`Argentina Olive Oil Restrictions Threaten EU-Mercosur Deal - Olive Oil Times

Argentina Olive Oil Restrictions Threaten EU-Mercosur Deal

Jul. 14, 2010
Daniel Williams

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EU-Mercosur Trade Agreement Talks at Risk Due to Supposed Argentinean Restrictions Against European Olive Oil Imports

Negotiations between the European Union and Mercosur seek­ing to develop a free trade agree­ment are cur­rently in dan­ger because of sup­posed Argentinean restric­tions against the entrance of cer­tain European food imports, specif­i­cally olive oil. In response to Argentinean food import restric­tions imple­mented by Argentina’s Domestic Commerce Secretary Guillermo Moreno, the European Union has con­sid­ered rais­ing these con­cerns to the World Trade Organization.

Mercosur is a Regional Trade Agreement (RTA) between Argentina, Brazil, Paraguay and Uruguay founded in 1991 by the Treaty of Asunción, which was later amended and updated by the 1994 Treaty of Ouro Preto. Its pur­pose is to pro­mote free trade and the fluid move­ment of goods, peo­ple, and cur­rency.

Joao Aguiar Machado, EU Deputy Director-General for External Relations said that, the prob­lem is that apart from their direct impact on trade, these mea­sures erode the con­fi­dence needed to develop these nego­ti­a­tions.”[1] Aguiar Machado fears that, this par­tic­u­lar issue could con­t­a­m­i­nate the atmos­phere of the trade dis­cus­sions.” 1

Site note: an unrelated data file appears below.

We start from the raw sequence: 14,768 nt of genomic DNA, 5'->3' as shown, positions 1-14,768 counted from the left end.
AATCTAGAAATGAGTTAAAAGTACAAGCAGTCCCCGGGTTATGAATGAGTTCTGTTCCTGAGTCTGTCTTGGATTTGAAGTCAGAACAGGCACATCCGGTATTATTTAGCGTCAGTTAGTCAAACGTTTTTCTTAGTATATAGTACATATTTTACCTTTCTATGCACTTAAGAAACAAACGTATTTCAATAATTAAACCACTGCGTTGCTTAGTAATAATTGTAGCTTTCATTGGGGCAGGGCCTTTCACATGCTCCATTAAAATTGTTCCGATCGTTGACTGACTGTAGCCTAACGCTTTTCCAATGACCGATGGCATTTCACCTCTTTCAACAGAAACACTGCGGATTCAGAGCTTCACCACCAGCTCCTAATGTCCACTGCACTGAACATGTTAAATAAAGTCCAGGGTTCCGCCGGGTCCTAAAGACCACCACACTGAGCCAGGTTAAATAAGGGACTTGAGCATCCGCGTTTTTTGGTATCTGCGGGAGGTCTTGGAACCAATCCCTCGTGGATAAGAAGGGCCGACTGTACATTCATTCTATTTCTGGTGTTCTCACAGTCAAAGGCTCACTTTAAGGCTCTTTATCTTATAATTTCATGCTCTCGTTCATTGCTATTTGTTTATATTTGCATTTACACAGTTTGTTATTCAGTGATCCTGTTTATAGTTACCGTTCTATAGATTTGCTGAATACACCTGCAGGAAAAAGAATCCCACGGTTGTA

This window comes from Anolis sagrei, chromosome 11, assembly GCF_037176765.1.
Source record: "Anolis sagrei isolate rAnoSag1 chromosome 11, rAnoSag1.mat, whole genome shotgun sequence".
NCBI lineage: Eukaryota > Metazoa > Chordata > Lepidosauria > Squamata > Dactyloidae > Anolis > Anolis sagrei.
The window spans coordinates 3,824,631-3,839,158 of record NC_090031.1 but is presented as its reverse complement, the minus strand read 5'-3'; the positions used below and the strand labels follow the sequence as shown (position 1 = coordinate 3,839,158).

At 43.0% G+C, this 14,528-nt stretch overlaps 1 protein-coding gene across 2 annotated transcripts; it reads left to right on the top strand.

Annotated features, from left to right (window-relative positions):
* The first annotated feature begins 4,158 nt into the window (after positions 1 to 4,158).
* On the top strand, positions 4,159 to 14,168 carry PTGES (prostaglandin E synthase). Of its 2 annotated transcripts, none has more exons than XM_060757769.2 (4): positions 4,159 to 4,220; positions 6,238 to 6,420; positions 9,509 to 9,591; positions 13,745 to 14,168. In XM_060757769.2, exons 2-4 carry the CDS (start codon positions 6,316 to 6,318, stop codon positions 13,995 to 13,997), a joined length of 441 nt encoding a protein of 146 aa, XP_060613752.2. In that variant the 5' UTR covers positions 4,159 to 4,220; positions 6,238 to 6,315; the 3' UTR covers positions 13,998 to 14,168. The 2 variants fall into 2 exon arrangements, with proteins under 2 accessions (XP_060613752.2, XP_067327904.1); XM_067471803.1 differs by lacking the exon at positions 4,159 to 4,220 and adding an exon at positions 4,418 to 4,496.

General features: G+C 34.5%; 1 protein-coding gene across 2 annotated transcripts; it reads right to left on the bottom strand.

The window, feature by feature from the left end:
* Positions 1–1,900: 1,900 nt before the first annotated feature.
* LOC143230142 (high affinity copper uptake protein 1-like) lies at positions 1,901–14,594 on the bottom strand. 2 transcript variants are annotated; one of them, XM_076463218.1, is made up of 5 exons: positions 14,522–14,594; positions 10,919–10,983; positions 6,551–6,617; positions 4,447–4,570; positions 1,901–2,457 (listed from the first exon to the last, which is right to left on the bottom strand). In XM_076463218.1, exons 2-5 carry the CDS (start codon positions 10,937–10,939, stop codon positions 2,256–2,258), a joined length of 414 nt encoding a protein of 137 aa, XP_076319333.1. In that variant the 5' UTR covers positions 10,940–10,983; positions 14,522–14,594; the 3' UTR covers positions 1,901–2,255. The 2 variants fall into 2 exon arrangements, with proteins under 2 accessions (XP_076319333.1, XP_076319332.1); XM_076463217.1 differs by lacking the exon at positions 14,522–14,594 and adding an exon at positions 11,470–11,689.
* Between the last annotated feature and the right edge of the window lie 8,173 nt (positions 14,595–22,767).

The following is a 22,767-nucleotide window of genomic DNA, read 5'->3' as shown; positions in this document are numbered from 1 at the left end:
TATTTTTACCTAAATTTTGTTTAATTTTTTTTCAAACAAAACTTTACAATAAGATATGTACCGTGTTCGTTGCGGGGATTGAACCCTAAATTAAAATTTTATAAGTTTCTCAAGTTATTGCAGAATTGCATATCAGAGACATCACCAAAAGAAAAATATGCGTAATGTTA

The Argentinean author­i­ties, specif­i­cally cur­rent pres­i­dent Cristina Kirchner and her min­is­ters, have denied the exis­tence of any such restric­tions against European prod­ucts and counter that the Mercosur-EU trade talks are not the appro­pri­ate forum to address such a bilat­eral issue.

In response, Aguiar Machado notes that while these restric­tions may not exist on paper, they are very real and evi­denced by Argentinean, inter­nal com­mu­ni­ca­tion… talk­ing about impair­ing devices. Containers are blocked in ports and there is no way to deny this.“1

Argentina President Cristina Kirchner

This back and forth is not the only imped­i­ment to the EU-Mercosur talks, how­ever. France leads another dozen European coun­tries in a protest of this poten­tial free trade agree­ment, argu­ing that the lower costs of pro­duc­tion from cheap labor in South America would neg­a­tively affect European olive oil pro­duc­ers who already face finan­cial crises and prices that con­tinue to plum­met.

The break­down of these talks could poten­tially be dis­as­trous for both sides, as EU-Mercosur trade rep­re­sents almost as much as EU trade with the whole of Latin America taken together. Additionally, the EU is Mercosur’s pri­mary mar­ket for agri­cul­tural exports, account­ing for some 19.8% of total EU agri­cul­tural imports in 2009.[2]

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